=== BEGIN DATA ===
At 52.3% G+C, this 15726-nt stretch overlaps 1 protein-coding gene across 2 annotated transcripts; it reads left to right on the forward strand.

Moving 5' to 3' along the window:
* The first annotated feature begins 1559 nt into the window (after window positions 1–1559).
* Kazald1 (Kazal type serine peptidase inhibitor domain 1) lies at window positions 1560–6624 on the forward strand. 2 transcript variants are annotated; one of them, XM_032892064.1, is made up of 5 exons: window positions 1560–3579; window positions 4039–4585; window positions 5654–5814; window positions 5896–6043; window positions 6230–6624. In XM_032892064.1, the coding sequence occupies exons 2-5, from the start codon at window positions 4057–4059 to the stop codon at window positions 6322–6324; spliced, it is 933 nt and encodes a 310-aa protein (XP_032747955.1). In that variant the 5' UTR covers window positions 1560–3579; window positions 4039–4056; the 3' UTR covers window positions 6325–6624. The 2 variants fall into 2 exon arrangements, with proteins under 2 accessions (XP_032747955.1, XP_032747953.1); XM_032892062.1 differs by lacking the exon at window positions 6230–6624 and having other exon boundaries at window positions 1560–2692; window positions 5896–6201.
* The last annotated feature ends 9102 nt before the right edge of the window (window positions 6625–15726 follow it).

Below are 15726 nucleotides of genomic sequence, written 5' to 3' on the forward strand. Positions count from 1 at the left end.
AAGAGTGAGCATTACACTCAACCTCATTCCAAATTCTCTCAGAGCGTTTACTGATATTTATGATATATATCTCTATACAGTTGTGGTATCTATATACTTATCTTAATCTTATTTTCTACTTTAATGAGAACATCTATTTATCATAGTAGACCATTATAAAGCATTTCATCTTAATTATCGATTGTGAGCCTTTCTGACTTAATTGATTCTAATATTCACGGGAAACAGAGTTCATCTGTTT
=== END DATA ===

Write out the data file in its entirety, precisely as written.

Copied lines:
At 52.3% G+C, this 15726-nt stretch overlaps 1 protein-coding gene across 2 annotated transcripts; it reads left to right on the forward strand.

Moving 5' to 3' along the window:
* The first annotated feature begins 1559 nt into the window (after window positions 1–1559).
* Kazald1 (Kazal type serine peptidase inhibitor domain 1) lies at window positions 1560–6624 on the forward strand. 2 transcript variants are annotated; one of them, XM_032892064.1, is made up of 5 exons: window positions 1560–3579; window positions 4039–4585; window positions 5654–5814; window positions 5896–6043; window positions 6230–6624. In XM_032892064.1, the coding sequence occupies exons 2-5, from the start codon at window positions 4057–4059 to the stop codon at window positions 6322–6324; spliced, it is 933 nt and encodes a 310-aa protein (XP_032747955.1). In that variant the 5' UTR covers window positions 1560–3579; window positions 4039–4056; the 3' UTR covers window positions 6325–6624. The 2 variants fall into 2 exon arrangements, with proteins under 2 accessions (XP_032747955.1, XP_032747953.1); XM_032892062.1 differs by lacking the exon at window positions 6230–6624 and having other exon boundaries at window positions 1560–2692; window positions 5896–6201.
* The last annotated feature ends 9102 nt before the right edge of the window (window positions 6625–15726 follow it).

Below are 15726 nucleotides of genomic sequence, written 5' to 3' on the forward strand. Positions count from 1 at the left end.
AAGAGTGAGCATTACACTCAACCTCATTCCAAATTCTCTCAGAGCGTTTACTGATATTTATGATATATATCTCTATACAGTTGTGGTATCTATATACTTATCTTAATCTTATTTTCTACTTTAATGAGAACATCTATTTATCATAGTAGACCATTATAAAGCATTTCATCTTAATTATCGATTGTGAGCCTTTCTGACTTAATTGATTCTAATATTCACGGGAAACAGAGTTCATCTGTTT